In a break from past practice, whereby Georgia had been compelled to purchase electricity from Russia to supply Abkhazia during periods when Enguri was not operating, this time Inter-RAO has offered to supply power to Abkhazia during current inspections. Georgia welcomed this announcement, but the role Inter-RAO plans to play at the facility remains unclear. Inter-RAO may be attempting to create a debt-for-equity situation with Abkhazia whereby it will angle to become a part owner of the facility based on its coverage of Abkhaz energy debt. Inter-RAO has tried to take on a role at Enguri in the past, without success. Six months after the 2008 war, Russia and Georgia arrived at a secret agreement regarding the management of Enguri, but Inter-RAO leaked the agreement (which showed that Georgia was bypassing Abkhazia to negotiate directly with Russia) and public outcry caused it to be abandoned. The government of Abkhazia has not been open to renegotiations since then.
The cost, both of renovations and alternate power during the renovations, is a critical uncertainty as is the amount of time repairs will require. EBRD is fronting the first 30 million Euros for repairs, but no one (not even the Georgian public) is eager to provide substantial capital for a facility that has to manage across hostile borders without clear agreements, and gives away much of its power.
Abandoning Enguri would be a disaster for both entities. Georgia wants to continue to own and operate it, but cannot afford extensive repairs without collecting payment for electricity. Abkhazia cannot produce electricity without Georgian cooperation, not even if with greater assistance from Russia. Both are bound to the shared energy infrastructure, and neither entity is made better off by shared energy instability. Clear agreements on supply, political will to implement power distribution sector reforms on the part of the Abkhaz de-facto authority, together with individual re-metering, introduction of cost-based retail tariffs, payment enforcement, demand side management and improved transparency are all essential to provide Abkhazia with longer term energy security. If Inter-RAO (whose corporate motto is "energy without borders") can play that role, it will be a welcome strengthening of the regional grid. If, on the other hand, Inter-RAO seeks to profit from continued confusion associated with the facility, it will hasten the demise of Enguri.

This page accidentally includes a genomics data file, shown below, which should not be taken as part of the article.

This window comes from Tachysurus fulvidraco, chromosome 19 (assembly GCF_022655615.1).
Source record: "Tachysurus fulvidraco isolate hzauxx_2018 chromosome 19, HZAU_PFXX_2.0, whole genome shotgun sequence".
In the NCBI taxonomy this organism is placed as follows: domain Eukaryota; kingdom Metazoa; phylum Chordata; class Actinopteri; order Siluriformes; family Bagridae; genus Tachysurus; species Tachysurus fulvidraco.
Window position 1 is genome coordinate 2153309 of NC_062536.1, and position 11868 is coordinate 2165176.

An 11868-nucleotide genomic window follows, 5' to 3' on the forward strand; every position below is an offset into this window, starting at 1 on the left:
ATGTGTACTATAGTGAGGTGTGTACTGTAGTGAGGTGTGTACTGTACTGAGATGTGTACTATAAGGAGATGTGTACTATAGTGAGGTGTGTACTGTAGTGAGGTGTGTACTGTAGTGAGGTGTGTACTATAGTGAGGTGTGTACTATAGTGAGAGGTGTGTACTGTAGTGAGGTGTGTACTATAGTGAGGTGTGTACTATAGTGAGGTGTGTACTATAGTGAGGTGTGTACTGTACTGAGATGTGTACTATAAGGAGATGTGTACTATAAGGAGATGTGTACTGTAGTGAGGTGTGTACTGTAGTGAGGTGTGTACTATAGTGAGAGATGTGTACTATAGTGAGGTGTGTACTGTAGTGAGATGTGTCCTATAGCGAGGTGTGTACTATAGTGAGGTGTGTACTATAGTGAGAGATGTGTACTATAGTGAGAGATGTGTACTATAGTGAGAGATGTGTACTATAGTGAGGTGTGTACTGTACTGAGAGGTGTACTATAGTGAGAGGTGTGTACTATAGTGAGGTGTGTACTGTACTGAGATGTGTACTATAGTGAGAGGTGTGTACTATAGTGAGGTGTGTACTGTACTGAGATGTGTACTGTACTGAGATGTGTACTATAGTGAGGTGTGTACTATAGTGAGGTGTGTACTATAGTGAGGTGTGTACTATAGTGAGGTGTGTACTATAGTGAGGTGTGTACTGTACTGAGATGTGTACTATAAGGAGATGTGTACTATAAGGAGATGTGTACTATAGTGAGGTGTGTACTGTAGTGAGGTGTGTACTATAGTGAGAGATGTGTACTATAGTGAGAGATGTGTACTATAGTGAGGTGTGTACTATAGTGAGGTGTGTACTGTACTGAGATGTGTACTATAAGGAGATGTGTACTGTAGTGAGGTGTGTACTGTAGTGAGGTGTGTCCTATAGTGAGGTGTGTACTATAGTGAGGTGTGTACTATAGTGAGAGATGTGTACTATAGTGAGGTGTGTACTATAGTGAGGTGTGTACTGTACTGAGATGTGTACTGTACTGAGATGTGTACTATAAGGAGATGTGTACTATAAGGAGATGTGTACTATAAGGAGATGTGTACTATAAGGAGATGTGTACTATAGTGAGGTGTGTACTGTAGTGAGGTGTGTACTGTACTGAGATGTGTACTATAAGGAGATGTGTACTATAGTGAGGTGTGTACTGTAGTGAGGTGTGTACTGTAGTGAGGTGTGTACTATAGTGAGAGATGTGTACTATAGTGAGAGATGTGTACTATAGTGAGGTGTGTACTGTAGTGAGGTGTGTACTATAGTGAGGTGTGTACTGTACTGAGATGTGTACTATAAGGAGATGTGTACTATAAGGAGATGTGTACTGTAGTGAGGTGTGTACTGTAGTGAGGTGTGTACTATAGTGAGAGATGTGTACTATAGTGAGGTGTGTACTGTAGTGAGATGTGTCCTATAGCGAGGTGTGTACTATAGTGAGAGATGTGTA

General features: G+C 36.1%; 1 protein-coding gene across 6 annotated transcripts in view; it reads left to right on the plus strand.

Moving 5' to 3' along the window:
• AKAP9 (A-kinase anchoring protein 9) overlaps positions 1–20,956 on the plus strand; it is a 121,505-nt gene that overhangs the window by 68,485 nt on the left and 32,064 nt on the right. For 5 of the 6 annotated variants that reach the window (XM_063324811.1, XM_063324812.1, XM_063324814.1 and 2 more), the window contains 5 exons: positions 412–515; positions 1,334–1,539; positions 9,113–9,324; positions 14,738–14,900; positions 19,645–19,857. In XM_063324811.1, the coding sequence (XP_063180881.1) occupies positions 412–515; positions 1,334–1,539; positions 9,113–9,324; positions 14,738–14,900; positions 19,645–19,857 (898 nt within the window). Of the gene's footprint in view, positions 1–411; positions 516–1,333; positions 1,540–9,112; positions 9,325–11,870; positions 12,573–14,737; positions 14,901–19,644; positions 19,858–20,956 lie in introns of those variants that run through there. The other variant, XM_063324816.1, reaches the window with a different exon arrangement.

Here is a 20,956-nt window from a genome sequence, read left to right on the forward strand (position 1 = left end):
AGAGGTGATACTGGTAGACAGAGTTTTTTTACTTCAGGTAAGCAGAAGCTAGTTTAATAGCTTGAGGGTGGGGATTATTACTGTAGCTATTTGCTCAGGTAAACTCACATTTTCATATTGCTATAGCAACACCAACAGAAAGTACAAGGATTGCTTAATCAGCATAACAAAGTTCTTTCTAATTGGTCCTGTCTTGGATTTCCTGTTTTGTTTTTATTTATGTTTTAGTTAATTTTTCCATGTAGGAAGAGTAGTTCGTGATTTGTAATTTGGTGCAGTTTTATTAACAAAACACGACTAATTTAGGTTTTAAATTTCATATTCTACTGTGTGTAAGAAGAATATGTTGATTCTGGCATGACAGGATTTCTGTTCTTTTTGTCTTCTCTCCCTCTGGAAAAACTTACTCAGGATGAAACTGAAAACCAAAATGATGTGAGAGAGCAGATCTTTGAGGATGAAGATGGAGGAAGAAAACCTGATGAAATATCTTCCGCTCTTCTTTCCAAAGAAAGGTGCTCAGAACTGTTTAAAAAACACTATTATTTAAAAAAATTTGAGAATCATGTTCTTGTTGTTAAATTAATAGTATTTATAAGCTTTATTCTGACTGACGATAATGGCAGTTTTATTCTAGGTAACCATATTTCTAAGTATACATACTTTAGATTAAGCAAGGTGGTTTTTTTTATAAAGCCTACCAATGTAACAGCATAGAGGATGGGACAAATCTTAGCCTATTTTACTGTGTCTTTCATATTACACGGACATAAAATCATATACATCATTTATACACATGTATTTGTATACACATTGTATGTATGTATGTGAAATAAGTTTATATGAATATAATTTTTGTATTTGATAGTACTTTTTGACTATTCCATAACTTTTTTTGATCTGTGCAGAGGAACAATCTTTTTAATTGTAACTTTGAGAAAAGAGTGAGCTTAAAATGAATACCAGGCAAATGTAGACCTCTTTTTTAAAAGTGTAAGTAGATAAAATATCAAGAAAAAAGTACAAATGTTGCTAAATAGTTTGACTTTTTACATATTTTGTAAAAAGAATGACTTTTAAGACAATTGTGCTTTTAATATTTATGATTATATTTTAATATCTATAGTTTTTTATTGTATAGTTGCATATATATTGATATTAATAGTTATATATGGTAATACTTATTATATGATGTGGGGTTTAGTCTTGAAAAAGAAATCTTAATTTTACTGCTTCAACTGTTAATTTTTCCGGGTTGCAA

CONCLUSIONS: Global electricity exports are rising, and can serve as an important vehicle for reducing costs and bringing more green energy into grids. As a world leader in international electricity trade, Russia's interest in helping move Abkhazia to a more secure electricity footing exceeds its interest in continuing to consume free electricity at its bases there. Abkhaz interests are not well-served by unaccountable and rising electricity consumption.
Reliable, affordable electricity is a critical component of development and security. International attention to the problem should be looking to ensure that Russia helps ensure that its client, Abkhazia, doesn't become colder and darker by destroying its long-term access to energy. Meanwhile the widely disparate estimates of the cost and time needed for repairs suggests that outside technical advice and oversight will be a critical aspect of confidence-building and a fair resolution.
AUTHOR’S BIO: Theresa Sabonis-Helf is Professor of Security Studies at the National War College/National Defense University, and is currently on sabbatical researching electricity politics in Central Asia and the Caucasus. She is a member of the Council on Foreign Relations and an Adjunct Professor in the Science, Technology and International Affairs program at Georgetown University. The opinions represented in this article are solely those of the author, and do not reflect the official position of the National Defense University, the Department of Defense, or the U.S. Government.
Image source: Theresa Sabonis-Helf on 29.10.2016